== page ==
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|Citation||Cryptology ePrint Archive: Report 2005/211, July 2005
John C. Mitchell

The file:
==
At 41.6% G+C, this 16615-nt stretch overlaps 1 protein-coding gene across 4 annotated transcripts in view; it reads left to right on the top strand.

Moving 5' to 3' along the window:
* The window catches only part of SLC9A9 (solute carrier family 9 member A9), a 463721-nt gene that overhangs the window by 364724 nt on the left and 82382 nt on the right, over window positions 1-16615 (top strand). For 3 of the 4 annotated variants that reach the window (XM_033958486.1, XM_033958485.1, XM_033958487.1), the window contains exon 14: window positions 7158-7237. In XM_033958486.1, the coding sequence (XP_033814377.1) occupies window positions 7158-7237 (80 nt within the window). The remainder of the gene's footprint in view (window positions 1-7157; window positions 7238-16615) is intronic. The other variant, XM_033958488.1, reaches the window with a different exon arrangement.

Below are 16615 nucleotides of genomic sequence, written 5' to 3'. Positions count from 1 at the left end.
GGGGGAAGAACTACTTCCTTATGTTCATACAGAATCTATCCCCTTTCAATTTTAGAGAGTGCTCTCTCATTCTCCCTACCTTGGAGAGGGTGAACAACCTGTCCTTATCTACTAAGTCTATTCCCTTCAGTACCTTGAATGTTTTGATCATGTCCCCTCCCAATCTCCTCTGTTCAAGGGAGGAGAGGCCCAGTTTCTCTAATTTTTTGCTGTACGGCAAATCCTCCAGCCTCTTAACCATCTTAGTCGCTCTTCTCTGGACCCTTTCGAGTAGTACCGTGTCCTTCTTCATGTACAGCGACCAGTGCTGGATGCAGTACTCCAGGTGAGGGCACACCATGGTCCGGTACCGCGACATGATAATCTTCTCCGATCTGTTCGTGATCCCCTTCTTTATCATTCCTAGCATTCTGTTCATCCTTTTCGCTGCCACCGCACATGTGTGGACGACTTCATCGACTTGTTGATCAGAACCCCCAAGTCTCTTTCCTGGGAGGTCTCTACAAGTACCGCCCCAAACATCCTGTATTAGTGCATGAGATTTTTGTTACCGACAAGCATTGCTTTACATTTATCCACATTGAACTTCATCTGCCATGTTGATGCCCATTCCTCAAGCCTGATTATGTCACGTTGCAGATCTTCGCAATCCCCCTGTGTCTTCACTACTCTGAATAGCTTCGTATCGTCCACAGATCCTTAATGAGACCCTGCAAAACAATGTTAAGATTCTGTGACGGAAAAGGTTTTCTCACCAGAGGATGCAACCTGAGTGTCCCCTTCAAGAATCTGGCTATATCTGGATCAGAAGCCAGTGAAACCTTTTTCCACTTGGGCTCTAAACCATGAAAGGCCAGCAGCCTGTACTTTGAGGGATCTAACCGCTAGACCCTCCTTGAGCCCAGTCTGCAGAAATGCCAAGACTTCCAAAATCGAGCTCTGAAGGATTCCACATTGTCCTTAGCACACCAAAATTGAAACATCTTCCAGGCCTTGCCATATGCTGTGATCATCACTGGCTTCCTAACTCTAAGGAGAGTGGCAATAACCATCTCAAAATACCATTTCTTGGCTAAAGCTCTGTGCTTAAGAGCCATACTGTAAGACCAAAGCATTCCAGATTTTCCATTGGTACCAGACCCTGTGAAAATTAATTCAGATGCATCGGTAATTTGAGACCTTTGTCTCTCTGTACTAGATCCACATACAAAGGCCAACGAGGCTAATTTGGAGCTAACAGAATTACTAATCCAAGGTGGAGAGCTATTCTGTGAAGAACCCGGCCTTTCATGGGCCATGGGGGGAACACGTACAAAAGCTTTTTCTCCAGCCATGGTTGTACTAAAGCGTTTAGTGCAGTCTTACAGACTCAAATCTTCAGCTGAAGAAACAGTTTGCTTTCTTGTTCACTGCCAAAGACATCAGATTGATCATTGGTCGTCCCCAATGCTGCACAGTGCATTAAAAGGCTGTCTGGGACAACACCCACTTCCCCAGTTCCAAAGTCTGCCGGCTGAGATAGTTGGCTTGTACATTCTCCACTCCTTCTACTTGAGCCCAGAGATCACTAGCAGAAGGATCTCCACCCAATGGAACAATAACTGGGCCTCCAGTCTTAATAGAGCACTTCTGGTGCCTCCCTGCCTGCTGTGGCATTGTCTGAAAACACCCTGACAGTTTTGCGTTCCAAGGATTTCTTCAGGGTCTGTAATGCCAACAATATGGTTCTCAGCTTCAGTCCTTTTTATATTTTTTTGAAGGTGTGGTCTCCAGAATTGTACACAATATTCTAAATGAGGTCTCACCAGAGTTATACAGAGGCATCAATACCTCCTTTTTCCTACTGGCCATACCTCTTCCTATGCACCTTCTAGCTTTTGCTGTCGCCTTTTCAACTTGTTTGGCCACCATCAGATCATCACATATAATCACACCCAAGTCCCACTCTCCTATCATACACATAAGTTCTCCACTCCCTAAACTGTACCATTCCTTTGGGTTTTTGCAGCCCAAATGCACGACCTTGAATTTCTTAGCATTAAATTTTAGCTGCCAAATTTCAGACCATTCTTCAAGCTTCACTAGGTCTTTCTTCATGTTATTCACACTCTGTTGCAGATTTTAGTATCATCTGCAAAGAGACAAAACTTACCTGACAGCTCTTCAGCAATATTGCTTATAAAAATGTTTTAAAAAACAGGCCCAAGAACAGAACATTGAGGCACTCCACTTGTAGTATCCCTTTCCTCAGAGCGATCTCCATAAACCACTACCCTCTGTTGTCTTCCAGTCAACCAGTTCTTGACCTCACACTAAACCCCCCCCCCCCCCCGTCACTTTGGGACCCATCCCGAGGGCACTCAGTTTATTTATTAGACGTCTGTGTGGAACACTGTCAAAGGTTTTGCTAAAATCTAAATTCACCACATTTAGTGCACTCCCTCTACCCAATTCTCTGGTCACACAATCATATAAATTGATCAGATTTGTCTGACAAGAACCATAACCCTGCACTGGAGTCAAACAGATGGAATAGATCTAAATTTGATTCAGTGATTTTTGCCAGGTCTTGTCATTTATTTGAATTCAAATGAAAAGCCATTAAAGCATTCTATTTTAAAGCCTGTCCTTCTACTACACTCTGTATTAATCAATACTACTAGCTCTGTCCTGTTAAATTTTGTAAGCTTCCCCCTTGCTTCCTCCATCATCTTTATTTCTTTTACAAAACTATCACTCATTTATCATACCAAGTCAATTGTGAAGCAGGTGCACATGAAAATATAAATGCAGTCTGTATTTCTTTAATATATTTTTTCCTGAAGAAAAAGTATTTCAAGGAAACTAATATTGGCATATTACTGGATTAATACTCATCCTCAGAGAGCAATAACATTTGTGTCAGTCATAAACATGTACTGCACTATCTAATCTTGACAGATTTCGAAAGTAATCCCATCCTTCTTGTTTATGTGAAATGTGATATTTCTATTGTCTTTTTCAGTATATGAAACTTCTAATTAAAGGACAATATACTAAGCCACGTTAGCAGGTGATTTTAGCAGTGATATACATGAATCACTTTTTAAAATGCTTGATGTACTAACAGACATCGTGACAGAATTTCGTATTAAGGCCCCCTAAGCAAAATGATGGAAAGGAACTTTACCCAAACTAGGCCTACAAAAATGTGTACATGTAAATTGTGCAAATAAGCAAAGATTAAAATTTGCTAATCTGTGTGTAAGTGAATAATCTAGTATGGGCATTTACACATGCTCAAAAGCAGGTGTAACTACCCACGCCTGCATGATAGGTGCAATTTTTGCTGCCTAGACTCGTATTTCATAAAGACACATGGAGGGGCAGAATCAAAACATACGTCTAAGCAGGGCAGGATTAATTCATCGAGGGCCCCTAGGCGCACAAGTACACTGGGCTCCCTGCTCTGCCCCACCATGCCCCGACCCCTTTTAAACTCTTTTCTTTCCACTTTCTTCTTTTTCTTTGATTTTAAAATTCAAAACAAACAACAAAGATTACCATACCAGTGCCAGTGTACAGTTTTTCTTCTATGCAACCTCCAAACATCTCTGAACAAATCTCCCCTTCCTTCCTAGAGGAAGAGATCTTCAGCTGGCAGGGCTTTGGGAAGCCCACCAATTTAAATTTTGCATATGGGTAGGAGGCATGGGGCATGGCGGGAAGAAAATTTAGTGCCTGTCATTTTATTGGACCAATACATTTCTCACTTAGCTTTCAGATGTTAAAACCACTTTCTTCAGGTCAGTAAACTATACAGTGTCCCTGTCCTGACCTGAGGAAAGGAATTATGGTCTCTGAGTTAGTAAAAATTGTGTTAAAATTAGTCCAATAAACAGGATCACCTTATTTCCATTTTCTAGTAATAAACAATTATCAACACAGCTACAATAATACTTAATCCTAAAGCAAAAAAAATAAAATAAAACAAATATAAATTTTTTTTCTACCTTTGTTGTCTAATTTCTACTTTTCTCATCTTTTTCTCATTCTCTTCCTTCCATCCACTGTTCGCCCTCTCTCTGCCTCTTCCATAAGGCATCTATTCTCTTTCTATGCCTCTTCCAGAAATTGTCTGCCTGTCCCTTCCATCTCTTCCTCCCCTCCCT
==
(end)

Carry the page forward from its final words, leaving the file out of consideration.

A cryptographic primitive or a security mechanism can be specified in a variety of ways, such as a condition involving a game against an attacker, construction of an ideal functionality, or a list of properties that must hold in the face of attack. One reason that an ideal functionality is appealing is that if an implementation cannot be distinguished from an ideal functionality, by any feasible attack in any environment, then the mechanism is therefore secure in any larger system that uses it. We make accepted aspects of ideal functionality precise by relating ideal functionality to game specifications, and show that bit commitment, group signatures, and other cryptographic concepts do not have any realizable ideal functionality. This suggests that in order to developed, or another specification method must be used.
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